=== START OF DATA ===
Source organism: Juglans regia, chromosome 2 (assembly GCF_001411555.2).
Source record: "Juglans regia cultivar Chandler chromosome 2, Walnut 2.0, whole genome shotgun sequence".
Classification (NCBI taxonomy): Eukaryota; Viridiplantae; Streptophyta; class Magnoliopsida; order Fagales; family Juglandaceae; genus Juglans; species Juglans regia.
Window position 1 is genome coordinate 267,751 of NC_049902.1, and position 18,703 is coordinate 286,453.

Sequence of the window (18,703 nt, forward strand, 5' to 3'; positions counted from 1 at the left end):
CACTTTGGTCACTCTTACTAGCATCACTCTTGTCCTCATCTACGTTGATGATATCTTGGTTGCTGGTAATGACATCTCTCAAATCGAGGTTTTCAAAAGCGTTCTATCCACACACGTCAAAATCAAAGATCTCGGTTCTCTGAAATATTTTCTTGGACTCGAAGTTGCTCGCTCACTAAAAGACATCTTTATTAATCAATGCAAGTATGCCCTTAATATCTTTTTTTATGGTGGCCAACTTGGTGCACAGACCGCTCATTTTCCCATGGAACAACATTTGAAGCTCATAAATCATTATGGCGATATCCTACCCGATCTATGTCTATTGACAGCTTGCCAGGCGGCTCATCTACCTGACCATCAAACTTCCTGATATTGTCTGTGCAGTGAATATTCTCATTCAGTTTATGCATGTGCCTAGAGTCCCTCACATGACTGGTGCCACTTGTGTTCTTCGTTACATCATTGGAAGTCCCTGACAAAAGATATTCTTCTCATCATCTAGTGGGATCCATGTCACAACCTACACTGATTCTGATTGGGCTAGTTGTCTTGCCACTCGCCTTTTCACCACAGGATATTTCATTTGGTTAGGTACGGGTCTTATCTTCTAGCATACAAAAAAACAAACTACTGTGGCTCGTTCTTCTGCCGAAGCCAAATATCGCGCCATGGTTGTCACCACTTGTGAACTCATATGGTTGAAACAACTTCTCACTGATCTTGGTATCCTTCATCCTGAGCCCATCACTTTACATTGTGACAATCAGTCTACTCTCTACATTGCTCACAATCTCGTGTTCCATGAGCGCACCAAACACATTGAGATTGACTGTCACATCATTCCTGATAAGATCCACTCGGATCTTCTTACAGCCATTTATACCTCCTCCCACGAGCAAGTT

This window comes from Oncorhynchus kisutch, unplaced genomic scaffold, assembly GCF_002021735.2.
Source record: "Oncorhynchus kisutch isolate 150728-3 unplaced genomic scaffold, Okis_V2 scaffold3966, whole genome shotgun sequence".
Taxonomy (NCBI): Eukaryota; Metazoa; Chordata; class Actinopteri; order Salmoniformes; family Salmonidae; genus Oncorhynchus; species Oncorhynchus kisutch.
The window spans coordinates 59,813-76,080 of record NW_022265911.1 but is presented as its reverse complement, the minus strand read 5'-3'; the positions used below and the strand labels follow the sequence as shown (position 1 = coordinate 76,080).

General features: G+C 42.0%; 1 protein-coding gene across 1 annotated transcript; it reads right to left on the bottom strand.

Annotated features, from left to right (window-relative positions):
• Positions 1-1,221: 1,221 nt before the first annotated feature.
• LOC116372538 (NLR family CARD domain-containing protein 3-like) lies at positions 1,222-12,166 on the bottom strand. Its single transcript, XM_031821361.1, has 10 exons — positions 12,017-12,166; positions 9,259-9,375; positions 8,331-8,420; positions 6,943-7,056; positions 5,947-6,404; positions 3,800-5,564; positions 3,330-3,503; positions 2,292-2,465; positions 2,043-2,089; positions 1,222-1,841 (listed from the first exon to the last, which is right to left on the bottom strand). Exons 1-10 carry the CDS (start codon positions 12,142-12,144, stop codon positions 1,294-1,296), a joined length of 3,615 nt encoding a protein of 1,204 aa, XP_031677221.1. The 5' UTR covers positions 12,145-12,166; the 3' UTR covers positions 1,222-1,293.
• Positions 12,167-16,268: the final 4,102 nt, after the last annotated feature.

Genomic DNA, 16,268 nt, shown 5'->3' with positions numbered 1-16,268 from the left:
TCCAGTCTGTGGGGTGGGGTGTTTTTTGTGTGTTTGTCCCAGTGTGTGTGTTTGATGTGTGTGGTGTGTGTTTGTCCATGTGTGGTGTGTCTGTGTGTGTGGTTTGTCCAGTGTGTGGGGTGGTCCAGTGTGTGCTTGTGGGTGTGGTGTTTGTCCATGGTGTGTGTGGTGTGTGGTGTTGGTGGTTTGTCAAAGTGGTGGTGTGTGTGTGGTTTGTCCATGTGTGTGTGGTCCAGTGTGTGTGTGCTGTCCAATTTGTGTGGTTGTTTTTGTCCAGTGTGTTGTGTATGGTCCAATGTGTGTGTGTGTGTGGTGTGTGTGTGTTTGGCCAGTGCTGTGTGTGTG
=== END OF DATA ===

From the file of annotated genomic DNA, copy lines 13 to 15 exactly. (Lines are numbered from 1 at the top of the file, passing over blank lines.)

• Positions 1-1,221: 1,221 nt before the first annotated feature.
• LOC116372538 (NLR family CARD domain-containing protein 3-like) lies at positions 1,222-12,166 on the bottom strand. Its single transcript, XM_031821361.1, has 10 exons — positions 12,017-12,166; positions 9,259-9,375; positions 8,331-8,420; positions 6,943-7,056; positions 5,947-6,404; positions 3,800-5,564; positions 3,330-3,503; positions 2,292-2,465; positions 2,043-2,089; positions 1,222-1,841 (listed from the first exon to the last, which is right to left on the bottom strand). Exons 1-10 carry the CDS (start codon positions 12,142-12,144, stop codon positions 1,294-1,296), a joined length of 3,615 nt encoding a protein of 1,204 aa, XP_031677221.1. The 5' UTR covers positions 12,145-12,166; the 3' UTR covers positions 1,222-1,293.
• Positions 12,167-16,268: the final 4,102 nt, after the last annotated feature.